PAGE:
In block 212, the pixel location of the target is extracted from the results of block 210 and the aimpoint location on the target image from the target library 216 are combined to determine the optimized pixel position of the cursor on the display. The optimized pixel location is then loaded into a hardware register for access by the operator via the switch on the control stick. When the operator depresses the switch, the aimpoint cursor will be located at this optimized point for the operator to see. The pilot sees this assisted ATR cursor position and decides if the cursor should be further repositioned. If the pilot moves the stick position, the AOD optimized cursor input is interrupted and the cursor is controlled only by the pilots stick until after the aimpoint update switch is released.
In summary, numerous benefits are described which result from employing the concepts of the invention. The foregoing description of exemplary embodiments is presented for the purposes of illustration and description, and is not intended to be exhaustive or to limit the embodiment to the precise form disclosed. Obvious modifications or variations are possible in light of the above teachings. The described embodiments were selected and described in order to best illustrate the principles disclosed and its practical application to thereby enable one of ordinary skill in the art to best utilize various embodiments and with various modifications as are suited to particular uses contemplated. It is intended that the scope of the disclosure be defined by the claims appended hereto.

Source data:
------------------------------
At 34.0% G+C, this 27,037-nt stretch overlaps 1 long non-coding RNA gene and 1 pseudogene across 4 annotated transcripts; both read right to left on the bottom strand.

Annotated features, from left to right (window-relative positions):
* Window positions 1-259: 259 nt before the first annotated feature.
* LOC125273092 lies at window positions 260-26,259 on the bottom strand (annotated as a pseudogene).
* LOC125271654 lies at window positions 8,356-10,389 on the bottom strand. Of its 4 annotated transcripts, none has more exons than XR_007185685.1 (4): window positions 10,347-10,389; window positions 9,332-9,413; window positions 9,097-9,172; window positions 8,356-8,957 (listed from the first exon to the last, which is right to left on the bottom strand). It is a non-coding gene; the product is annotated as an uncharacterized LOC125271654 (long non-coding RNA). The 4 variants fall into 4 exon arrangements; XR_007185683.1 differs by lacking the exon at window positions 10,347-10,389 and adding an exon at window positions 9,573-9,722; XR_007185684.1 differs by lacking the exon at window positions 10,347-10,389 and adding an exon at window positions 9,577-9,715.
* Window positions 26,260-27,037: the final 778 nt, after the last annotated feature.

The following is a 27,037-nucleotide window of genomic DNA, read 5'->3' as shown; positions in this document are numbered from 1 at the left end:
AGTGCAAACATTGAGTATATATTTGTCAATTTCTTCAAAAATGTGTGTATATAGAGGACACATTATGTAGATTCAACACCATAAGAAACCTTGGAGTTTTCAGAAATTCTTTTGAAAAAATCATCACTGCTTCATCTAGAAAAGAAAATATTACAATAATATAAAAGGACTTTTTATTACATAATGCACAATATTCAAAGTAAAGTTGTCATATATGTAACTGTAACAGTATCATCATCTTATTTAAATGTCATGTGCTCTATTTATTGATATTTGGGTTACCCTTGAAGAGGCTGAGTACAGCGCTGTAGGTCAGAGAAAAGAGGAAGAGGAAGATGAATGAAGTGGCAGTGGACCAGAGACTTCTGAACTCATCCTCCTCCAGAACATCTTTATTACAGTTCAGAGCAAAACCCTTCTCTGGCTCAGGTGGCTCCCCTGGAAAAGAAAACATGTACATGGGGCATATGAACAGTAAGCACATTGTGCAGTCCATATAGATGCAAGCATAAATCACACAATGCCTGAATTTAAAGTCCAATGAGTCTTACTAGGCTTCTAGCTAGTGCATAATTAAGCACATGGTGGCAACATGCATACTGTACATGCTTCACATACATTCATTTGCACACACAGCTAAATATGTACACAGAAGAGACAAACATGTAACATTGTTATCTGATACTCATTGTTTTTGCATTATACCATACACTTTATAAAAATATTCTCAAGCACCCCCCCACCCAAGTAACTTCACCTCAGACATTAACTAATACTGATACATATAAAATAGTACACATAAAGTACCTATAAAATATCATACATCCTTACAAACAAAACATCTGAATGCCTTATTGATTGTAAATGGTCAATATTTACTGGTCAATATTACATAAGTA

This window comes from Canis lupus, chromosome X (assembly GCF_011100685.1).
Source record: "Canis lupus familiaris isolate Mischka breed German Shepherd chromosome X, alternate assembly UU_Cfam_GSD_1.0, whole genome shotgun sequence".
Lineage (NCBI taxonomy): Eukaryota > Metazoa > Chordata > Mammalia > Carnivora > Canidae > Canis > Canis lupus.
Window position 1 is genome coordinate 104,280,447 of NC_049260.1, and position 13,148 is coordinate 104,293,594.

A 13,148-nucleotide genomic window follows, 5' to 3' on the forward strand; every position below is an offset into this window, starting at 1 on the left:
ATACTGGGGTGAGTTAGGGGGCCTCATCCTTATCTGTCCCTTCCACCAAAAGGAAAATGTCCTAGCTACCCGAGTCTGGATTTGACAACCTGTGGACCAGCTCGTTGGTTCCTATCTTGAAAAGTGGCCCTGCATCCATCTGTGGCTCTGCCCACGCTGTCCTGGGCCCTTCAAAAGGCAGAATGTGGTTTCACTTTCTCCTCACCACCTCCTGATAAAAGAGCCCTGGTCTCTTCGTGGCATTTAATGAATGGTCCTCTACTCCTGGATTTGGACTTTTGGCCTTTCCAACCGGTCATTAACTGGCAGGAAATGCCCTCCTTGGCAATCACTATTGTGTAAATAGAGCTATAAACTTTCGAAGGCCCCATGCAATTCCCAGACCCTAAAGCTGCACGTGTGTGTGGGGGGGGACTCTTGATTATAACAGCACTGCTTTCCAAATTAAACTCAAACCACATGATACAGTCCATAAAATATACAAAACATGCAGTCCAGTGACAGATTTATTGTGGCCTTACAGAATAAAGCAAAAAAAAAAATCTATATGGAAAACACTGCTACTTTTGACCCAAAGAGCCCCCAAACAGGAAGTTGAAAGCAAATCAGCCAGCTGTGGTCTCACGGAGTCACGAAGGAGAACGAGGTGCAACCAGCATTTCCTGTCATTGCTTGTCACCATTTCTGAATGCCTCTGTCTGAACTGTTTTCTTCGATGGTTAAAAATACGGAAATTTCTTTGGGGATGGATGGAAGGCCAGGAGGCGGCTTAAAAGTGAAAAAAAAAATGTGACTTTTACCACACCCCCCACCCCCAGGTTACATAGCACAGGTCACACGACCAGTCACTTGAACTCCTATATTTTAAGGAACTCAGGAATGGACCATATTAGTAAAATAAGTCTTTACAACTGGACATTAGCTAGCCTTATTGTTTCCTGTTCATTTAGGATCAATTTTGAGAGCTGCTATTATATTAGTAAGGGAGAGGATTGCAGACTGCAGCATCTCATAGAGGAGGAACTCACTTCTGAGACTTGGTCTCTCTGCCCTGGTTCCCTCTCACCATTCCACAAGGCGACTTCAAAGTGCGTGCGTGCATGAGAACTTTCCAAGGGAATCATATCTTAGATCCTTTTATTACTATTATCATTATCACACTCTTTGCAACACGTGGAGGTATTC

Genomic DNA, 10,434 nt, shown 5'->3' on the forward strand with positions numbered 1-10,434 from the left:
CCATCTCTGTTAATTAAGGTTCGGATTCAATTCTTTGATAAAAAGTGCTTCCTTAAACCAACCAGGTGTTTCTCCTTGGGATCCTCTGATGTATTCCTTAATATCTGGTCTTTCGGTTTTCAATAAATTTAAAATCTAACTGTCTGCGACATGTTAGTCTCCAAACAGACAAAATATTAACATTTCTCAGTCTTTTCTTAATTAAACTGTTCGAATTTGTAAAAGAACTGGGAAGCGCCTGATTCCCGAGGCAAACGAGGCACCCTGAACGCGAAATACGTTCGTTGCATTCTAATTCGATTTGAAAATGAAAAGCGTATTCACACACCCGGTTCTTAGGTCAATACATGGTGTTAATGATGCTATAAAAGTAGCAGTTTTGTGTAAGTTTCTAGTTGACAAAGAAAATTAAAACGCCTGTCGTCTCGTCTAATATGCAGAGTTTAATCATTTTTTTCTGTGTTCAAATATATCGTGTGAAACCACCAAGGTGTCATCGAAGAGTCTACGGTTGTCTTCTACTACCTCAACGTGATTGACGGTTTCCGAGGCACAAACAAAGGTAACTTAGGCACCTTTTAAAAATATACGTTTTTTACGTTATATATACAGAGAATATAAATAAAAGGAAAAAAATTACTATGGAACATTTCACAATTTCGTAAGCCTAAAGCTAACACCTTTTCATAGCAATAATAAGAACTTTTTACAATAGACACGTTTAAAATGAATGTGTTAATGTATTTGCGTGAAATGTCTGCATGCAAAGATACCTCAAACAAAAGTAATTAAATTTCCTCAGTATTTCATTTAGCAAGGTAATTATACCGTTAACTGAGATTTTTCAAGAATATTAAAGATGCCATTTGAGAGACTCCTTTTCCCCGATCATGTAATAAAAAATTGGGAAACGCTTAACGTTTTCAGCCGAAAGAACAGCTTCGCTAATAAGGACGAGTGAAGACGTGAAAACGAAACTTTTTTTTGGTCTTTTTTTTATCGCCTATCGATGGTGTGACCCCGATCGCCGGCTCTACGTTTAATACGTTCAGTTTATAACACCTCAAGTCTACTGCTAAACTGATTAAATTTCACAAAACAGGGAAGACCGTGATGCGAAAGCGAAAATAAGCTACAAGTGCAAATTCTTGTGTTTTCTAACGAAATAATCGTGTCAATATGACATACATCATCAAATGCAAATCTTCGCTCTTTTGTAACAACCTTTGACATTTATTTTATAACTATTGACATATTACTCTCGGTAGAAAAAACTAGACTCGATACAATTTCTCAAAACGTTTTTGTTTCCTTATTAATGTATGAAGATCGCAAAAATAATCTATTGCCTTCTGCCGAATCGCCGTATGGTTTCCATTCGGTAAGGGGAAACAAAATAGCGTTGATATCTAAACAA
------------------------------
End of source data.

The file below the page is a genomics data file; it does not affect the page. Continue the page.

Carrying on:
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|U.S. Classification||244/3.15, 382/100, 701/2, 701/1, 244/3.11, 244/3.1, 382/103, 701/3|
|International Classification||F41G7/00, F42B15/00, F42B15/01, F41G7/30|
|Cooperative Classification||F41G7/2253, F41G7/2293, F41G7/2206, F41G7/2226|
|European Classification||F41G7/22M, F41G7/22B, F41G7/22O3, F41G7/22F|
|Jun 12, 2007||AS||Assignment|
Owner name: BOEING COMPANY, THE, ILLINOIS
Free format text: ASSIGNMENT OF ASSIGNORS INTEREST;ASSIGNORS:MEYER, RICHARD E.;EBERT, WILLIAM J.;LEONARD, JAMES V.;REEL/FRAME:019421/0884;SIGNING DATES FROM 20070611 TO 20070612
|Dec 29, 2014||FPAY||Fee payment|
Year of fee payment: 4